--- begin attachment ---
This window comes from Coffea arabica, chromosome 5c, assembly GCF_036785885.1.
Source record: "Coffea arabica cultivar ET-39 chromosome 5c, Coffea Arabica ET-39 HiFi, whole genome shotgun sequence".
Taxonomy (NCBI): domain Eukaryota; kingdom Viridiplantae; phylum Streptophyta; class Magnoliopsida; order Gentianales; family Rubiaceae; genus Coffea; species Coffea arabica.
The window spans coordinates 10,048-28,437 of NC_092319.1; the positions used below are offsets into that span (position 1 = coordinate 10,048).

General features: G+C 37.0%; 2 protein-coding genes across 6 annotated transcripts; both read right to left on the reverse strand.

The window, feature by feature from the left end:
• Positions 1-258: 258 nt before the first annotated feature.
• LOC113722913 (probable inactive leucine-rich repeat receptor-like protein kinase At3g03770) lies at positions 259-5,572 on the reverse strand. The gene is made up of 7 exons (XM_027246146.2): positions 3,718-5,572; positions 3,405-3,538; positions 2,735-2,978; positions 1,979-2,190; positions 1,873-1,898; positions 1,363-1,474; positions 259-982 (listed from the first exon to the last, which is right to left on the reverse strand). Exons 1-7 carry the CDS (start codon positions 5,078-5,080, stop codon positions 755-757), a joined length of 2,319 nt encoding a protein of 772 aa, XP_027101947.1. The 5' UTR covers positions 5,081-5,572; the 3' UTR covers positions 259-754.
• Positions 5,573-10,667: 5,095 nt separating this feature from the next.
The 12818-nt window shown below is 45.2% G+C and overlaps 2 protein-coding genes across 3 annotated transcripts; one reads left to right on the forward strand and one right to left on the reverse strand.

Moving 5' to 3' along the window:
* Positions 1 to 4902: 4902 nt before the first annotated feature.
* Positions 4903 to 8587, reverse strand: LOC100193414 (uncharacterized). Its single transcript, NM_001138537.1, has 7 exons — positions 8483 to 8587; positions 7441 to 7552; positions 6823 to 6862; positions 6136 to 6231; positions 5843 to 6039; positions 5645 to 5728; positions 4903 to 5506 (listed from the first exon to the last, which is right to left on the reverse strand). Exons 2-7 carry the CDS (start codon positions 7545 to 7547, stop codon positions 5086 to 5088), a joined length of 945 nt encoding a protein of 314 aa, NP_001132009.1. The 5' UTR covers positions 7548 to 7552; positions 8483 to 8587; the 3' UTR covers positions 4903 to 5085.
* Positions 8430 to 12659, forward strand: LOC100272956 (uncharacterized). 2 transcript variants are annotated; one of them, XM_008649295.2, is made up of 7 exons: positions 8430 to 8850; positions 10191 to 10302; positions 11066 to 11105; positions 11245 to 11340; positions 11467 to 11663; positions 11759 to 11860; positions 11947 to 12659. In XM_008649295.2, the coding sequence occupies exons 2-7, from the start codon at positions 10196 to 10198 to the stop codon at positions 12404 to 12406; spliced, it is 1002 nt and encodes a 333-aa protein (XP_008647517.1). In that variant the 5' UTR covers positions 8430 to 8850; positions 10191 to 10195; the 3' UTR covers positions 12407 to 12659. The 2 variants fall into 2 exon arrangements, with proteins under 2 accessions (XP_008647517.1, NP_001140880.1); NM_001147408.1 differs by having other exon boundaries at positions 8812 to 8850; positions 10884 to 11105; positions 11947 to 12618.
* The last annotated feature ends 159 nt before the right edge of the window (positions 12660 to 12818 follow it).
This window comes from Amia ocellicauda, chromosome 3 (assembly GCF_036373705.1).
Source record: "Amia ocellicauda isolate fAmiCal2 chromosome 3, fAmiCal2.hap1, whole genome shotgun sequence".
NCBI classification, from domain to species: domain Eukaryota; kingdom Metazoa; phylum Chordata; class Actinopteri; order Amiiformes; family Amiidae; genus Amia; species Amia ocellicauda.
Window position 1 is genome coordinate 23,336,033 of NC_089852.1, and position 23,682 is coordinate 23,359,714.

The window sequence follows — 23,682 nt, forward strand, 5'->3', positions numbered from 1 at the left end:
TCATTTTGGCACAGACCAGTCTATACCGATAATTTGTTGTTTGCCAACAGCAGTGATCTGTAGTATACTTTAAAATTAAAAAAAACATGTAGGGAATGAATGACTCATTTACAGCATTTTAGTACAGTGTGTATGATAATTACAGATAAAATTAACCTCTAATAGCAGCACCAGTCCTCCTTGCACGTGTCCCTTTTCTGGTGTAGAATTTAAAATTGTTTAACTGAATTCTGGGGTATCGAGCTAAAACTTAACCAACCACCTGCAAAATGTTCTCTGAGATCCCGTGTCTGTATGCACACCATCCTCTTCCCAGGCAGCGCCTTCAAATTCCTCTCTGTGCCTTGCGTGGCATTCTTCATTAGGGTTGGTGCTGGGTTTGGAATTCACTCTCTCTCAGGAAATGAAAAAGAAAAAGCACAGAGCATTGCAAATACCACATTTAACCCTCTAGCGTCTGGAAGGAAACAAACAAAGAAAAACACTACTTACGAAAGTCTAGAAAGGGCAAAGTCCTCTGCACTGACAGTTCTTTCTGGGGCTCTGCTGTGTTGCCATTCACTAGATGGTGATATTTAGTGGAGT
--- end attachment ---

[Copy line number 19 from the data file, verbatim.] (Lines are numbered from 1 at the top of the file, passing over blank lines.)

Window position 1 is genome coordinate 23,336,033 of NC_089852.1, and position 23,682 is coordinate 23,359,714.